Human DNA testing exploded in 2017, more than doubling. Today, around one in twenty-five adult Americans have access to their personal genetic data. A survey by Counsyl, a health technology company based in San Francisco, indicates that 53 percent of U.S. consumers want to know what is in their DNA. What drives the need to know?

According to the founder and CEO of Counsyl, Ramji Srinivasan, it is because early awareness of risk can make a big difference in (health) outcomes. There is an interest in being proactive about something so essential. Srinivasan says, DNA is essentially a predictor of what is possible. It increases the odds of a potential outcome.

What exactly is DNA?

What exactly is DNA? The DNA molecule is a double helix: that is, two long, thin strands twisted around each other like a spiral staircase. An organism’s DNA affects how it looks, how it behaves, and its physiology. The primary role of DNA in the cell is the long-term storage of information. Researchers have found that epigenetic marks on DNA—chemical marks other than the DNA sequence—do indeed change over a person’s lifetime, and that the degree of change is similar among family members. So, a change in an organism’s DNA can cause changes in all aspects of its life.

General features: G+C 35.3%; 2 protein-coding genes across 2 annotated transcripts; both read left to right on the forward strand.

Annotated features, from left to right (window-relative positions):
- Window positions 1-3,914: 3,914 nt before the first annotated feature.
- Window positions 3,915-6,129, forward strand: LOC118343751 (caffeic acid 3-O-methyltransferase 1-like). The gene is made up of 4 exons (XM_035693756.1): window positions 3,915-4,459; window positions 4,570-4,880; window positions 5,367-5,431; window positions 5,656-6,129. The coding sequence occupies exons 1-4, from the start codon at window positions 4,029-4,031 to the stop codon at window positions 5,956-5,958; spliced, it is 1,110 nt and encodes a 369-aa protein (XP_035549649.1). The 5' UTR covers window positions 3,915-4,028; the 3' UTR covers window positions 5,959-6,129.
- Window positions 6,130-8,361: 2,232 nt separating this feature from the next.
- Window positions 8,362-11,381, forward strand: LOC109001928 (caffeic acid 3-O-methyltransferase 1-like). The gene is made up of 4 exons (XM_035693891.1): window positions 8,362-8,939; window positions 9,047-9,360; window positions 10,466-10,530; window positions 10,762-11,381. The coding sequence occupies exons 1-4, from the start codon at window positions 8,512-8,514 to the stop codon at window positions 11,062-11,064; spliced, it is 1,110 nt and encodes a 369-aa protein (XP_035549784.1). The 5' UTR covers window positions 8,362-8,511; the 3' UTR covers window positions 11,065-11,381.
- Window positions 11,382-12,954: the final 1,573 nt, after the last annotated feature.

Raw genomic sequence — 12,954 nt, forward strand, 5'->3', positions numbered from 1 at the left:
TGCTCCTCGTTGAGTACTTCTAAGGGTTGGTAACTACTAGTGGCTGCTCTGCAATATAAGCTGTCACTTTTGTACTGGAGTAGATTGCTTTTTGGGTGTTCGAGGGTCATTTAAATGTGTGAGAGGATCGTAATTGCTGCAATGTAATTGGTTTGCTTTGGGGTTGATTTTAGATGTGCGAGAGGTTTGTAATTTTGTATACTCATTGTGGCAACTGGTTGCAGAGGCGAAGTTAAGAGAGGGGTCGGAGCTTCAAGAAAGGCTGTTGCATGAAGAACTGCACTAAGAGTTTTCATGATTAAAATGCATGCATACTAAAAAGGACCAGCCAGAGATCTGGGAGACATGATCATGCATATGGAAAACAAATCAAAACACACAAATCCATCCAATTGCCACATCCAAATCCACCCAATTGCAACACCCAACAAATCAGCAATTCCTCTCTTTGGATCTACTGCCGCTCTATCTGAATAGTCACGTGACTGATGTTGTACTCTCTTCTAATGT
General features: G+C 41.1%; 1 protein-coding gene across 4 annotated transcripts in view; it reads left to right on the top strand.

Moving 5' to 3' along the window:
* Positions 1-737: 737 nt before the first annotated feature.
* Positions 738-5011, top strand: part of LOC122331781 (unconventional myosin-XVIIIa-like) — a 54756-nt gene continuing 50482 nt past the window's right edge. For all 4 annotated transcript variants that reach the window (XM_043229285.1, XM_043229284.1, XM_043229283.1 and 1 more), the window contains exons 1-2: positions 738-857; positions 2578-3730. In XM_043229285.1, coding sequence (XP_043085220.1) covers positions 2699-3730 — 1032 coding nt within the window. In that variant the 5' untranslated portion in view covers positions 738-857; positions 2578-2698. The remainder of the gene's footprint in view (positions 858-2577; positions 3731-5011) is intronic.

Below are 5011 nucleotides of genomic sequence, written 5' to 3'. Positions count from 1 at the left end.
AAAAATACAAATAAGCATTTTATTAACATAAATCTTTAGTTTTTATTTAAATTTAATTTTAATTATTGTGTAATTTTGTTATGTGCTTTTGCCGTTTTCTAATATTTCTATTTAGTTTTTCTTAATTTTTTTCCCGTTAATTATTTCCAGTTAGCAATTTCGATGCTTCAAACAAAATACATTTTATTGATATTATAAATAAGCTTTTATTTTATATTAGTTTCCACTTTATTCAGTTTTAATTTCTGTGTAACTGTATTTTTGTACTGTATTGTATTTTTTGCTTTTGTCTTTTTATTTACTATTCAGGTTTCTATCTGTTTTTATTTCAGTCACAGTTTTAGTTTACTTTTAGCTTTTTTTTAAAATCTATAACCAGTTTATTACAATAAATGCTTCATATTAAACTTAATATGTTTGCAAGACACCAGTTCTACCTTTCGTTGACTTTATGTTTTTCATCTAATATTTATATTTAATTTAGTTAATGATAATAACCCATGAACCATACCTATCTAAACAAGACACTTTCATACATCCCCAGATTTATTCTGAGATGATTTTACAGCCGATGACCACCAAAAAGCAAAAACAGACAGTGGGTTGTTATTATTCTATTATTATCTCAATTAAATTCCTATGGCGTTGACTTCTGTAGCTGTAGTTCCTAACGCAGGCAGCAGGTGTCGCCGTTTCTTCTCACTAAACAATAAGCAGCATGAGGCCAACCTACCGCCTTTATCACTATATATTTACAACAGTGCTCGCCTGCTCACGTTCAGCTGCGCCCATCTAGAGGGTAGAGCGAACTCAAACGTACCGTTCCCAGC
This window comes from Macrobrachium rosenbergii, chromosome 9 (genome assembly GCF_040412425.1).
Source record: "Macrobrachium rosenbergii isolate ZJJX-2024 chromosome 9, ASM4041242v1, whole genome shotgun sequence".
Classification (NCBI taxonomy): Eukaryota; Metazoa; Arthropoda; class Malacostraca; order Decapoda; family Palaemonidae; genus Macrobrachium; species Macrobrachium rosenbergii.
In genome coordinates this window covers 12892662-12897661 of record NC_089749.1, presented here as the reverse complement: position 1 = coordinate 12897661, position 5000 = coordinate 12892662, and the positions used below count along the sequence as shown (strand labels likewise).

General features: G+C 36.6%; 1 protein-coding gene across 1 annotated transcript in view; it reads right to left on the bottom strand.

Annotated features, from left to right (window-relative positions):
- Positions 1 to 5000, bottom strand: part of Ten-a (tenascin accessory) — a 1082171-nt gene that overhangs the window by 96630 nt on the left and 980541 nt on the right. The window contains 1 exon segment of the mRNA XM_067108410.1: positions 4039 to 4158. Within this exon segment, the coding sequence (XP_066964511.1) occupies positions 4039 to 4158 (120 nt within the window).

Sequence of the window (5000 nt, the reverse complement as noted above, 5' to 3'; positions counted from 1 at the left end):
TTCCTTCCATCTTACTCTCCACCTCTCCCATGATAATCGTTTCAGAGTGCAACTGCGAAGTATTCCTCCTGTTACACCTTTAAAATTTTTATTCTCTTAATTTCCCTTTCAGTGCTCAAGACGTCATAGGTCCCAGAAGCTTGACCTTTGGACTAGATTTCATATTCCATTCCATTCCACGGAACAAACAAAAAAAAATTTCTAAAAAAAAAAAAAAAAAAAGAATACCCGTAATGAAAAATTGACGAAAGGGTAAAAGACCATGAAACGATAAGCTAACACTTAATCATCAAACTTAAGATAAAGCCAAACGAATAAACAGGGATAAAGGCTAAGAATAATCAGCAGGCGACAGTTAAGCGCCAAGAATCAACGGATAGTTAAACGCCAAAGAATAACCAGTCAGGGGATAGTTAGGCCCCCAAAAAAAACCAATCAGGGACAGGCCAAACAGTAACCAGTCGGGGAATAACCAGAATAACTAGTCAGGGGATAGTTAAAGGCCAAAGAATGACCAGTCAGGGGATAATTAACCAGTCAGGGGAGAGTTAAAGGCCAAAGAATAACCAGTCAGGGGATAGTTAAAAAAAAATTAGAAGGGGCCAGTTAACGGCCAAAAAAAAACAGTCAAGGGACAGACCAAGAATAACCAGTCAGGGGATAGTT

Organizations have DNA, too

Like humans, organizations have distinct DNA; the genetic imprint that determines outcomes. Fortunately for our growth goals, your business DNA can be altered over its lifetime to drive improved growth results. That DNA consists of how people approach problems, how work is defined, how decisions are made, and how communication takes place. One of the challenges for leaders is understanding their DNA, as it is invisible and lies below the surface of the organization. It expresses itself in how things are done, but it is not limited to culture. It’s a composite of how the organization thinks and works, expressed through behaviors and processes. For example, companies that are highly rote and scripted, mired in tradition, struggle more with growth than those that are more strategic in their thinking and participatory in their behaviors.

GrowthDNA is a framework

GrowthDNA is a framework designed to help leaders identify the variables in their organizations, the DNA, that contribute or detract from the growth of the company. Just like when getting your personal DNA tested, once you are able to identify your current DNA structure, you can begin to manage and even modify it, strengthening latent DNA and leveraging DNA strands that are strengths. Proactively managing your business DNA greatly increases odds for a healthier business outcome and performance sustainability.

GrowthDNA testing leads to understanding

As with human DNA, to manage outcomes you must first understand your unique genetic code. We have created a GrowthDNA scorecard assessment that enables leaders to identify their current DNA conformation. The test provides a score for each of the four strands of GrowthDNA as well as an overall score. You can find it at www.dnascorecard.com.